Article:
Inconsistent oversight and enforcement of the new GDPR Privacy Regulations means that spam and fraud are on the rise again. I noted that the median value of spam held in my email quarantine folder dropped from around 120-130 at its peak down to around 80 at its lowest level - which is still far from exemplary but was a significant improvement. Checking on the Spam folder more recently shows that levels have largely crept back up to near as bad as they were before GDPR was introduced - which is more than disappointing.
I read that cyber crimes are still increasing at a fair clip, and seasonal fraudulent activity around the Tax period is back to its worst excesses. There has been lots on news coverage recently about fake HMRC calls concerning fines or tax refunds - either designed to get victims to call super-high-charge phone lines - to be kept talking as long as possible, or worse still - to inadvertently share bank account details with criminal organisations.
I personally was targeted a number of times during these last few weeks - both by phone and by email in several such scam attempts. Even more worrying are reports of emails from Real Estate Agencies being intercepted and having payment details doctored - such that customers unwittingly pay monies into the fraudsters bank accounts. All this means really that you have to double and triple check every transaction with each intended recipient - and verify by as many direct means as possible.
A lot of this spam has been despatched in the guise of ’Legitimate Interest’ which legally though cannot outweigh ’Explicit Consent’ but still somehow does in most practical cases, as repeat-offenders are not being admonished or fined. It seems every time I order pizza even - I of course need to submit contact phone details in case the courier gets lost - but then I feel I end up with lots of suspect phone calls in the following week. I have barred hundreds of phone numbers on my iPhone and every week need to add one or two more to the list - occasionally on a daily basis.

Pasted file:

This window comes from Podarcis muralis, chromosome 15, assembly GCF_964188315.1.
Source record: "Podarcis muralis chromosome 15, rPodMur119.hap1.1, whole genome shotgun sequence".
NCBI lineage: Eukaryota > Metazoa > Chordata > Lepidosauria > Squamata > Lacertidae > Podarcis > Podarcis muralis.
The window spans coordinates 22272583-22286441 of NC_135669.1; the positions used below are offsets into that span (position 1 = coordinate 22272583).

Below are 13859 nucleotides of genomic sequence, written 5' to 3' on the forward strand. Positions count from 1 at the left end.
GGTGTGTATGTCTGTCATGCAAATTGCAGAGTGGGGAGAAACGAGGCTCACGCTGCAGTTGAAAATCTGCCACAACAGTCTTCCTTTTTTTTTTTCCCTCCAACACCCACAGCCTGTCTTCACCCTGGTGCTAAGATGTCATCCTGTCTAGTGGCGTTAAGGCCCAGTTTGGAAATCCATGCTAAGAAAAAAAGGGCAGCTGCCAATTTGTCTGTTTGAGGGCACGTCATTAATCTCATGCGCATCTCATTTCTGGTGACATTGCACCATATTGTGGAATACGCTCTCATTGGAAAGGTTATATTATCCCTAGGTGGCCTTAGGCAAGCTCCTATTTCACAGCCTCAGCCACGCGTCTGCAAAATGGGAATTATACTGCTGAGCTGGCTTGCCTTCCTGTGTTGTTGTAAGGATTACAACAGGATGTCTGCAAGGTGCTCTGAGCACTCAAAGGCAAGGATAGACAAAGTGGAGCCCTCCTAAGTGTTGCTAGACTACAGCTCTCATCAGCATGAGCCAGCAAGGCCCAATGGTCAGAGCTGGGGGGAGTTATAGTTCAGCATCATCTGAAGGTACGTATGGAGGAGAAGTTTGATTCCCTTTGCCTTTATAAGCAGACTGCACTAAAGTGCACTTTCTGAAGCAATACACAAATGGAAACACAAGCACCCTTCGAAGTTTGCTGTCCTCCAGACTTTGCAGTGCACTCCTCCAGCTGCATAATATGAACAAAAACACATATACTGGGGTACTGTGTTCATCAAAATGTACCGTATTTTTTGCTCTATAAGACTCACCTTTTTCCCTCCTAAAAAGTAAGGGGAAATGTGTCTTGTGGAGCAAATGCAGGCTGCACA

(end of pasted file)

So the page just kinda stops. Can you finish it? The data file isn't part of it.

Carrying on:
There are seemingly all manner of third parties out there which have and are abusing my details - and to whom I’ve not given any consent in the slightest - and certainly not for these sorts of activities. I just don’t think we know yet how severe or significant this issue is - particularly for those of us who are fairly active online. I would estimate several hundred organisations have my details on file - most of them illegally and without my Explicit Consent.
Of course there has to be some balance within a business environment for the ability to carry out one’s work in a reasonable manner, but it should not be at the expense of consumer and privacy rights. We at Affino spent a good couple of years developing and implementing a comprehensive GDPR methodology and infrastructure into the core of our system and covering every key customer-facing activity. It seems though that it’s really not a level playing field out there yet.
There is no point in having the correct degree of customer protections if these are then not going to be enforced - it is akin to having the very best quality speeding cameras available with then no follow-up or fines. If there is no enforcement then the system simply won’t work - as is the case at the moment. There are numerous large social media and internet corporations with European Headquarters in Ireland - and not a single one has been even admonished yet - despite ample evidence of abuse and misuse.
I was full of hope and expectation when GDPR was first introduced - that it would keep the criminals and fraudsters better in check and significantly reduce spam and phishing expeditions, but it seems that those levels are now pretty much back to what they used to be. We really need GDPR to be properly enforced and supervised - otherwise cyber crimes and fraud will continue to rise and we the consumers will be left to foot the bill as always...